LIFE'S A BEACH IN SARDINIA. If you’re after some sea-and-sun relaxation with a big dash of Italian chic, you can’t beat this alluring island in the sun.
There are hundreds of beaches on Sardinia, and all the clichés apply: these really are the most gloriously pristine beaches in Italy. You’ll find startlingly turquoise water with flashes of deep indigo lapping exquisite stretches of pale sand that could almost have come straight from the Caribbean.
Discover quiet coves with rockpools where you can escape the summer crowds and devour your holiday paperbacks; buzzy beaches jostling with bikinis and bronzed signorinas; and the ultra-glam hotspots of the Costa Smeralda, where you can count the swanky yachts at anchor. It’s a tough job picking your favourite spot.
DH Lawrence once described the island as “lost between Europe and Africa and belonging to nowhere.” Sardinia now belongs in a big way. Forty years after the Aga Khan poured money into the once-wild and untouched Costa Smeralda, it ranks as one of the Med’s most glitzy stretches of coast. You can brush past the sleek mahogany tans of Europe’s glitterati, and give your plastic a thrashing (while star-spotting) in the aptly-named Billionaire Club.
The Italian paparazzi hang out here in summer to snap some of Europe’s aristos and Hollywood big-shots on holiday. And while the wealthy owners who moor their yachts in swish Porto Cervo and Portorotondo may tut-tut at the higher berthing fees they now pay to play here, things are unlikely to change much on this nautical millionaire’s row with prices to match.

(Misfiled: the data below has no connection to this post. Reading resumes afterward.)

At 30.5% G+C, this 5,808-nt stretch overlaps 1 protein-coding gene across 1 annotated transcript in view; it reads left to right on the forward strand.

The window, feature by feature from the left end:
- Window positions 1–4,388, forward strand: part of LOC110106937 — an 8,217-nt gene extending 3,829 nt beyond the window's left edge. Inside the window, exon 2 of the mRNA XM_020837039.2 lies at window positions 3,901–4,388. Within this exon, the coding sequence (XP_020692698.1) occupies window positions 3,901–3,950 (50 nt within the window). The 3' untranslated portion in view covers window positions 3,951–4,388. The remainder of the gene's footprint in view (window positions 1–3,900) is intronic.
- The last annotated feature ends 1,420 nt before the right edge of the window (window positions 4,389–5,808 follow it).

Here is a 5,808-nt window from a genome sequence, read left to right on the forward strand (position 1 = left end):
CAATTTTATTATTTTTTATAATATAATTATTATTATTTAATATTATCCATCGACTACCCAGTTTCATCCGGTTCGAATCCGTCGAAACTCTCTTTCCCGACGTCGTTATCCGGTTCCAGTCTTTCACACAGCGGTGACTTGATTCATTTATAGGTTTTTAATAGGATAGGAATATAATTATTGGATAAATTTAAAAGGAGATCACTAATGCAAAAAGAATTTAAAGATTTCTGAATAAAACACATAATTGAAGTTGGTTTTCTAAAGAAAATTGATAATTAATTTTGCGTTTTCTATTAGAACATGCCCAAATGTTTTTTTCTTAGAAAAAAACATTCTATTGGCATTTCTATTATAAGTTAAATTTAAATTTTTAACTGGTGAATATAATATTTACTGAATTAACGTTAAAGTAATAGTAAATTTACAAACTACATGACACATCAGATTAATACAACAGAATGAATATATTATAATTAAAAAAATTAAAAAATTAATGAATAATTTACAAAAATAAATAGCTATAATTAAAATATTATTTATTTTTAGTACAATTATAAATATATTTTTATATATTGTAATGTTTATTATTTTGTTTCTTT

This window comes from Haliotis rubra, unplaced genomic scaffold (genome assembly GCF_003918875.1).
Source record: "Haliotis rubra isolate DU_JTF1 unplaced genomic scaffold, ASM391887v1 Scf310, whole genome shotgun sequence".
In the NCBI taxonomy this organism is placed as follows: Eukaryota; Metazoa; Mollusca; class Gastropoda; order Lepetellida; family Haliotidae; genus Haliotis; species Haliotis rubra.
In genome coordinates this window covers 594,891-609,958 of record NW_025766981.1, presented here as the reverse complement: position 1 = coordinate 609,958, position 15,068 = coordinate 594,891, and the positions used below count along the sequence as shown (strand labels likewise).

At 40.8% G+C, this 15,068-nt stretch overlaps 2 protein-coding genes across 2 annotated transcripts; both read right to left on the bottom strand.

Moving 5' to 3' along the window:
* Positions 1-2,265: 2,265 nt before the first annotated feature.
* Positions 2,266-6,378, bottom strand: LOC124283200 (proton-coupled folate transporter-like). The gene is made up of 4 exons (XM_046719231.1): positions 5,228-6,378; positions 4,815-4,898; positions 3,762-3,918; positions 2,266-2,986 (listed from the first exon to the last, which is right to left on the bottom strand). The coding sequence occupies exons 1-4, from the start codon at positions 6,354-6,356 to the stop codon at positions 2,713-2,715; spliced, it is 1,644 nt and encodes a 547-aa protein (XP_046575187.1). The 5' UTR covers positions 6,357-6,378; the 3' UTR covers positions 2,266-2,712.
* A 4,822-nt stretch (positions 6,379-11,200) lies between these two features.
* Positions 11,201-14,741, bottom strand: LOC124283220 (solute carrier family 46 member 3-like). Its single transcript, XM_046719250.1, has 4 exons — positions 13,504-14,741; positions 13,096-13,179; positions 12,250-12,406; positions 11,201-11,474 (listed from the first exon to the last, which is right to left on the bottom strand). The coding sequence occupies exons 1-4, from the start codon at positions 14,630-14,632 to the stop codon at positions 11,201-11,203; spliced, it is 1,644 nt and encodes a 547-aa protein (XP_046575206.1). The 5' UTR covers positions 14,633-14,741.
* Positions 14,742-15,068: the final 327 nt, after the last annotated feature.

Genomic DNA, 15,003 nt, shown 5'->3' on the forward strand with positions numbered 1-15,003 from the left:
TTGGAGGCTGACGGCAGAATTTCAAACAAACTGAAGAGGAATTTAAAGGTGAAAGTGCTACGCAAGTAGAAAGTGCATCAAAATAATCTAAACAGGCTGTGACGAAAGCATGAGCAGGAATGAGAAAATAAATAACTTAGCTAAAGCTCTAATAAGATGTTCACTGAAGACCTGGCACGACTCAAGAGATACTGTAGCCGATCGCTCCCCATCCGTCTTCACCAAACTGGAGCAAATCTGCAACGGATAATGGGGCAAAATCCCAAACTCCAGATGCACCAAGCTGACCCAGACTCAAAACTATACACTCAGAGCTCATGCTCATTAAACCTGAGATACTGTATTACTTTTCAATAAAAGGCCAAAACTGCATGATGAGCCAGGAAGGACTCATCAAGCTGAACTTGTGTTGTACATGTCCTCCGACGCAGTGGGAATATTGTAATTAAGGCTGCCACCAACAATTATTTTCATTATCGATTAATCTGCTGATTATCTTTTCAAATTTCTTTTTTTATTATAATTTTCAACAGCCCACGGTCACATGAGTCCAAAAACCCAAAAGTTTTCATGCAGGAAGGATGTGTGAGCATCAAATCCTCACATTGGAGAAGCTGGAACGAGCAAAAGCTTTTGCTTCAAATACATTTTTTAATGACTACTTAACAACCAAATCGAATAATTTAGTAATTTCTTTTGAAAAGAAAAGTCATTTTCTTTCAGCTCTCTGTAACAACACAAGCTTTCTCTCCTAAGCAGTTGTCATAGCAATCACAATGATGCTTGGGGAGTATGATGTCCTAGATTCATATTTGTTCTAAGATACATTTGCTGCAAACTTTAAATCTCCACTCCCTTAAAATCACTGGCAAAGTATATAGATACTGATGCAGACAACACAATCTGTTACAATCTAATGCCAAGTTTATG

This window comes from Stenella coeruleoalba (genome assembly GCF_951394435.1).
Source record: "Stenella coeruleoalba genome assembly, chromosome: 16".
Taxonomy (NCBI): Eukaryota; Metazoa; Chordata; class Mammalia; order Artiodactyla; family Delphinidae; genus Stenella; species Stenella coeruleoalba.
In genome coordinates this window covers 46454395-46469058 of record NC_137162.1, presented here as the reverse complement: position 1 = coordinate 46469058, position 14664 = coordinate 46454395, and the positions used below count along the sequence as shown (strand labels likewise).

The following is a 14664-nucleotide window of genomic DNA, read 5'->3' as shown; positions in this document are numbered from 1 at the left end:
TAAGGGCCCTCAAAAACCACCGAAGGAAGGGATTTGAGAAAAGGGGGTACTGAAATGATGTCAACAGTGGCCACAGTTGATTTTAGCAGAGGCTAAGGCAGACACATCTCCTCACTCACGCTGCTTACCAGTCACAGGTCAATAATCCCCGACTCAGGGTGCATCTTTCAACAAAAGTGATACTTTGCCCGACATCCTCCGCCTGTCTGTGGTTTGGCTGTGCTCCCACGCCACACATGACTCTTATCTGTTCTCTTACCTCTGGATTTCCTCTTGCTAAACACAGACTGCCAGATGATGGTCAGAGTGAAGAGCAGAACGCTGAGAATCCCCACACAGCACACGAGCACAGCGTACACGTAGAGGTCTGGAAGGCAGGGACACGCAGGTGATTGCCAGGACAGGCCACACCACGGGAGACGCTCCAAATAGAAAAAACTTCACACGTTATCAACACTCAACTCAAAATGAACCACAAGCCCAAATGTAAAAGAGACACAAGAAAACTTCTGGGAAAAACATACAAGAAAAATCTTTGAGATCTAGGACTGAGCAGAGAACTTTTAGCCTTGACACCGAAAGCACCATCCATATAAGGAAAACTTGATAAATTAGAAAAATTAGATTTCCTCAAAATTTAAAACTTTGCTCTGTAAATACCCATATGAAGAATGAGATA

Of course you don’t need to be a big spender to have a great time in Sardinia. Wander through Porto Cervo’s maze of alleyways or Porto Rafael’s sleepy piazzas. Climb one of the old Spanish watchtowers dotting the coastline and clock the views across to the Maddelena islands, or head for the diving mecca of Cannigione; a great place for a bike ride.
Drive to the top of Monte Mora , where the views stretch to the islands of Tavolara and Caprera. Trek or ride in the Nuoro mountains, discover inland gorges and valleys, or cycle across plains of wildflower and maquis.
Scenic Sardinia is not a culture-free zone, either. There are Roman relics to uncover, and some of the towns are as appealing as the beaches. Be sure to linger in white-walled Alghero, with its medieval citadel and imposing Catalan-Gothic cathedral with an octagonal bell tower. Visit the remarkable sea caves by boat before whiling away an evening in one of the quayside bars.
Down south, Cagliari has a floodlit medieval citadel above the bay, a magical Castello and a grand town hall complete with Pisan towers, not to mention cobbled streets with wrought-iron balconies trailing flowers.
Fresh fish and seafood not surprisingly dominate Sardinian menus. Wild boar, spit-roast suckling pig and lamb roasted over hot coals are other big treats, together with local pane carasau, brushed with rosemary and olive oil. Don’t miss seades, the island’s signature dessert – pastry filled with melted pecorino and smothered in melted honey.